How to Build a Diverse Community With Love
It was a picture of heaven.
All skin colors — from peach to light tan to the darkest mocha — holding hands and praying.
For six weeks, my majority white church and its sister majority black church had come together to share a journey of racial reconciliation. No one knew how it would go. “Undivided” was a new program we’d launched together, but by the end, we were amazed.
Relationships had grown through vulnerability and acceptance. And we all are confident this new community will continue to grow, as we learn more about, and serve with, one another.
When I started to learn about the reality of black lives in America, I had to work through some hard feelings in myself. Now I clearly see there are many people who only are willing to see racial issues from their own perspective.
This mama's heart hurts when facing those unwilling to listen and learn. But my son, Levi, needs me to keep learning and fighting to build a diverse community around our family and to keep bringing awareness to this topic in any place I can.
Here are three things I wish I would have known at the beginning of my journey.
1. Work through the hard feelings. Don’t give up.
There’s a point of time when you (as a white person) will see the hard-feeling storm approaching, and you’ll want to dive into the escape hatch and hide. Plenty of excuses will arise and you’ll grab hold of those with a death grip.
After the honeymoon phase of our adoption transition, I hit that point. I made excuses not to read the books or go on the Facebook groups I had found; I ignored the news; and I pretended racial injustice wasn’t happening. I even started having thoughts like, “I don’t need to worry about this — it isn’t my problem. I need to just love Levi.”
Do you remember the scene in “The Matrix,” where the people living their lives in the city were completely oblivious to the reality that they were actually in a computer system?
My entrance into the race conversation was like taking a little red pill to wake up. When I wanted to shut it out, I felt like the guy eating the steak, asking to be put back into the illusion of the matrix while saying, “ignorance is bliss.”
It’s a hard reality, just like in the movie, but it’s necessary for change.
2. Book knowledge has to be paired with building relationships.
I am a book-lover and could read all day about racial issues, but that would keep it intellectual for me. No amount of knowledge will make a difference without connecting with the actual people who look different from me.
Become fascinated with people, listen well and find places where you can be in the minority.
Relationships will grow naturally through conversations about what you have in common, just like your relationships with those who look like you — favorite desserts (most everyone likes to indulge sometimes!), favorite holidays, upcoming celebrations, etc.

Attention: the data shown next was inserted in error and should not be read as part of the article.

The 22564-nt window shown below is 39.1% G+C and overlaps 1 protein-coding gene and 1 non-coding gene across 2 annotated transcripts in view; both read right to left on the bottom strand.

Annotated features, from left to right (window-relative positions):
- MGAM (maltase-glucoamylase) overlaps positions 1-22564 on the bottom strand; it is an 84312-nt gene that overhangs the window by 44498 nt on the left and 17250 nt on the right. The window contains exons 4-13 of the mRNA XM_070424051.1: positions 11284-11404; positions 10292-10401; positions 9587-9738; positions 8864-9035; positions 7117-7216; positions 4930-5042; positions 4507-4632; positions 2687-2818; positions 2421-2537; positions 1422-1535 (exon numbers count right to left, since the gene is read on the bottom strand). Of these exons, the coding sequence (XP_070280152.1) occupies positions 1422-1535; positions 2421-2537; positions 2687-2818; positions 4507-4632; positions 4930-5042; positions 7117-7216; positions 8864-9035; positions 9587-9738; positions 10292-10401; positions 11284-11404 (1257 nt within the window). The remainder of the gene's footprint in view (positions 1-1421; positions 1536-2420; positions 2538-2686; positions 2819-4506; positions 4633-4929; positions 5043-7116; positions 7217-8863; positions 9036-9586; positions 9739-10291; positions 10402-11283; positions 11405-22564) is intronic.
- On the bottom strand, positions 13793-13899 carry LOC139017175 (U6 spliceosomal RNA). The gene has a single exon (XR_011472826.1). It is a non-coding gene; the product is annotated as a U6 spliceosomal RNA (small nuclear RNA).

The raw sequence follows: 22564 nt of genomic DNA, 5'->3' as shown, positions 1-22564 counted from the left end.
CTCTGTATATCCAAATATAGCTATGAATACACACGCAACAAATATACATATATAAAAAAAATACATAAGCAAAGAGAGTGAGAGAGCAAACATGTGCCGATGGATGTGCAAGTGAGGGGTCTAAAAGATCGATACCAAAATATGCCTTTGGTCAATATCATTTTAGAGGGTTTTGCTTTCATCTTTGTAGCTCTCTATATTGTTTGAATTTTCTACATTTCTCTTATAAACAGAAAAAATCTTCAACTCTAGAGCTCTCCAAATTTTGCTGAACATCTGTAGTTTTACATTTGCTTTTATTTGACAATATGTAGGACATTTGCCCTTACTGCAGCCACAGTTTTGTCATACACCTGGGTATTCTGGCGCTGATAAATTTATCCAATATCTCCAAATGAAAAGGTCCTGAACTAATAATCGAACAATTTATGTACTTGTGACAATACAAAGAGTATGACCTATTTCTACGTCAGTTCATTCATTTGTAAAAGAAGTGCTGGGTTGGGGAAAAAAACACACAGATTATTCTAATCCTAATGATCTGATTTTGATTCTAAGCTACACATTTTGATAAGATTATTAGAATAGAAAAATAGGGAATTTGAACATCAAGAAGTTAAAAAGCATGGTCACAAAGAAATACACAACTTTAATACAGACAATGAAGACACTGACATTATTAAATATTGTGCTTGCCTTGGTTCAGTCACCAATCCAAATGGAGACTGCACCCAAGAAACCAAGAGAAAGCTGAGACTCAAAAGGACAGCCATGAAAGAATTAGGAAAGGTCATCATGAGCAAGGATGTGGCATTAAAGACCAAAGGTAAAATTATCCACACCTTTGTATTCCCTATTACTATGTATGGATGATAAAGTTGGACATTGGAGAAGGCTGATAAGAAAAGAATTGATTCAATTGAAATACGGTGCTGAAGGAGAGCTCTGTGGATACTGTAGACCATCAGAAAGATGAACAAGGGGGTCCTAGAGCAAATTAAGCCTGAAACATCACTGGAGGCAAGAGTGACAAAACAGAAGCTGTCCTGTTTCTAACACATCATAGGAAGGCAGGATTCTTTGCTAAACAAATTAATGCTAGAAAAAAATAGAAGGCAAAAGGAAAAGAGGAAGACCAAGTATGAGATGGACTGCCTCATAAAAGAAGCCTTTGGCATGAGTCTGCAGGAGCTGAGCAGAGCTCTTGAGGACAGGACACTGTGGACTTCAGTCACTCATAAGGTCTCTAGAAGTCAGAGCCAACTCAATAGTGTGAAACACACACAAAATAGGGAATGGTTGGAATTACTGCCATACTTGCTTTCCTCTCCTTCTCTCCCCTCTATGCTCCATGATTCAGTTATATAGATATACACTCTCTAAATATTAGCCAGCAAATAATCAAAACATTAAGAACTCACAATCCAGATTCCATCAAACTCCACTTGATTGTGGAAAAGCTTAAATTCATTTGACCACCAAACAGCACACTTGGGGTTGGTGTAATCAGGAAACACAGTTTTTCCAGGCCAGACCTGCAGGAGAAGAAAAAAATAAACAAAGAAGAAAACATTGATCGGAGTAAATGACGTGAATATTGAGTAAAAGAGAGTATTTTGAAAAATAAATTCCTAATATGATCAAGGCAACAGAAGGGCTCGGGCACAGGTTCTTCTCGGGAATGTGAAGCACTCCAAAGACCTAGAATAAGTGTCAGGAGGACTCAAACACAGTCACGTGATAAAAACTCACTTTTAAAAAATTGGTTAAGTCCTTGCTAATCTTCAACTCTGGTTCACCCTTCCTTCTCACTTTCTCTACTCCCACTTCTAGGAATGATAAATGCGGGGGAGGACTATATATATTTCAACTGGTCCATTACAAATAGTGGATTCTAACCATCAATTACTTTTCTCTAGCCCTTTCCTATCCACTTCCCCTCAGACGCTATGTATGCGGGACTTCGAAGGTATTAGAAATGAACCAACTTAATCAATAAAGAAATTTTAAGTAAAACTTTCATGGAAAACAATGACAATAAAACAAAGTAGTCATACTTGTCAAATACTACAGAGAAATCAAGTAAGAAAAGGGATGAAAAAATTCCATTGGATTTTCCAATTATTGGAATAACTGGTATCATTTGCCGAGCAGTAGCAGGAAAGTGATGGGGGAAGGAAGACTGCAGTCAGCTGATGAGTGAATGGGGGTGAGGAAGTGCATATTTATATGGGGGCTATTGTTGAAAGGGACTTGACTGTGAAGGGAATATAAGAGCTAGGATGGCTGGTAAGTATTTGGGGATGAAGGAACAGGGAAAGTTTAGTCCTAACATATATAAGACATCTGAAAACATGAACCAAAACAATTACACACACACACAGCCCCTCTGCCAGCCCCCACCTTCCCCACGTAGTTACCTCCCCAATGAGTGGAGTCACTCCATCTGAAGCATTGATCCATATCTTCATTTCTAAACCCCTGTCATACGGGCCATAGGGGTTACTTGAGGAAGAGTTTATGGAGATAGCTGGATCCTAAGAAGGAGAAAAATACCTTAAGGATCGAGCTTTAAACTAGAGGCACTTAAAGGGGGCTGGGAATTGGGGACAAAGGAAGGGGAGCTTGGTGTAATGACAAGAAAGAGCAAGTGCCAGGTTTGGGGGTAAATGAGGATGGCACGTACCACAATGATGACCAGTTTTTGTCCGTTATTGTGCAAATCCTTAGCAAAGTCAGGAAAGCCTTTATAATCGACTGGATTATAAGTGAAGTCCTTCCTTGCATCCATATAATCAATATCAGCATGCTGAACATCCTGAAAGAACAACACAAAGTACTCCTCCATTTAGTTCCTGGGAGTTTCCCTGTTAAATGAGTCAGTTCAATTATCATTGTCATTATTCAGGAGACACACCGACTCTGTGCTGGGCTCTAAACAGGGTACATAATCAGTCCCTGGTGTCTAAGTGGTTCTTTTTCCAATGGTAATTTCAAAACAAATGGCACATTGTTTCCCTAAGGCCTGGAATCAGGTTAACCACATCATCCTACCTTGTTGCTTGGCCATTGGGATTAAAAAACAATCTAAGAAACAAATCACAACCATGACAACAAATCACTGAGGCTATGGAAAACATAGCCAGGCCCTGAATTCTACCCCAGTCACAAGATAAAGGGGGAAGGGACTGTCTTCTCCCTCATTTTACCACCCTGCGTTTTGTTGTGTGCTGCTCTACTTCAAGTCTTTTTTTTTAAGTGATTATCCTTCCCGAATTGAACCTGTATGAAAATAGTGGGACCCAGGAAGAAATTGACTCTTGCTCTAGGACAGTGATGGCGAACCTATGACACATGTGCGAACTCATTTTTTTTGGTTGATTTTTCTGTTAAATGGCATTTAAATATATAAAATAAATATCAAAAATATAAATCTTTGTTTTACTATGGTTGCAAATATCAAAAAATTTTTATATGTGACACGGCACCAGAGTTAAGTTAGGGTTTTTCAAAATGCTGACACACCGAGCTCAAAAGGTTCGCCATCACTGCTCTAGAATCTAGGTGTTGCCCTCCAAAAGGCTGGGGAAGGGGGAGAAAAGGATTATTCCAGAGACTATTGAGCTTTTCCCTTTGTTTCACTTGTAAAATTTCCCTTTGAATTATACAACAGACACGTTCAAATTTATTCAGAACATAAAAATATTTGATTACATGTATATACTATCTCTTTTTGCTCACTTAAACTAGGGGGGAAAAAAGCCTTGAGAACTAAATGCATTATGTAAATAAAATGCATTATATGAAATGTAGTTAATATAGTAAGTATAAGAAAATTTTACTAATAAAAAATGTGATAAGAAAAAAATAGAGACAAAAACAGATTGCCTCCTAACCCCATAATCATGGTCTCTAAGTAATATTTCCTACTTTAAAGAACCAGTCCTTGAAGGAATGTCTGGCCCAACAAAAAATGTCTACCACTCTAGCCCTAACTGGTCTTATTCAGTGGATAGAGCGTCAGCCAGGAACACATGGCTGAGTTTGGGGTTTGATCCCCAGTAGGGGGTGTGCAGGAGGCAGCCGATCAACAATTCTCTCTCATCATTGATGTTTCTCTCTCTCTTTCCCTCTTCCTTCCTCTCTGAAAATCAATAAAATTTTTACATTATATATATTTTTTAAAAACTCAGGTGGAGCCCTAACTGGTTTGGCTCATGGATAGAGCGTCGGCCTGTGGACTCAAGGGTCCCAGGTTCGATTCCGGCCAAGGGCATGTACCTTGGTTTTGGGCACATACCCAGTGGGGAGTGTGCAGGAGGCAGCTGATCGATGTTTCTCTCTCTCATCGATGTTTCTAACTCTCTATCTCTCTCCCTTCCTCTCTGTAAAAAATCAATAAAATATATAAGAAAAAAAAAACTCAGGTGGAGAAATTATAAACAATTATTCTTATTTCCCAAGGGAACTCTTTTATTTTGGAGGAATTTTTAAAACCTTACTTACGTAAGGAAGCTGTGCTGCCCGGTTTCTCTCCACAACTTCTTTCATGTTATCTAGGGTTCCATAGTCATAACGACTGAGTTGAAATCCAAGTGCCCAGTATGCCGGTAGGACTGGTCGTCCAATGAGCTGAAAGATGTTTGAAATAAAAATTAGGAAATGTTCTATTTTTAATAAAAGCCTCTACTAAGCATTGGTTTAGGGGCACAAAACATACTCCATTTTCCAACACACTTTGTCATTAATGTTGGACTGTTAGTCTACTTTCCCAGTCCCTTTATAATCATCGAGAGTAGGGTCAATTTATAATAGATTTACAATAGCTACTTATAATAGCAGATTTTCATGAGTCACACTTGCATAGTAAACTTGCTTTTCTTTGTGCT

Get out of your comfort zone and talk to people. As an introvert, I know how difficult this can be. The thing is, I know a self-proclaimed super introvert, and she is putting herself out there and getting to know people who are a different color than she is.
It’s time we realize the color of our skin should be a celebration of unique beauty in the world, and not a reason for division.
3. You’ll never fully understand being a minority, but your voice is needed.
I am a white woman who grew up in white bubble America. I have not experienced outright discrimination, racism or hate because of the way I look. I never will understand fully what that experience is like.
The closest trial will be the pain I endure as the mother of a black boy who will encounter those things.
But while I never can fully understand, I can surround myself with those who do. They can tell me what it’s like to live in a country where they are supposed to be considered equals, but are not. They can tell me the conversations I have to have with my son because of the color of his skin.
I never will tell a person of color that I understand where he or she is coming from.
Instead, I will sink into the emotions with them and shoulder the burden of hurt and healing. I will both share in the delights of friendship, and I will empathize with the sorrow that is so entangled with the joy it’s impossible to separate the two.
While we whites may not have started the systemic injustice running rampant in our culture, we do have power to help stop it.
My journey started out as an adoption story, but it has turned into a path of racial reconciliation. It’s not just for Levi anymore. It’s for all four of my children and all of yours who will inherit the beauty (or the mess) we leave them.
Starting with my children has been beautiful and gives me hope. Click to see our favorite children’s books about different skin colors.
I can only change the world one person at a time. Maybe you are one of them.
- “Why Are All the Black Kids Sitting Together in the Cafeteria” by Beverly Tatum
- “Stamped From the Beginning” by Ibram X. Kendi
- “Divided by Faith” by Michael Emerson
- Any book written by a minority author.
- Be the bridge FB group
- Find local or online talks about racial justice.
- Put yourself in situations where you’re the minority and listen.
- Ask people to tell you their story.
- Join a local “Be the Bridge” group.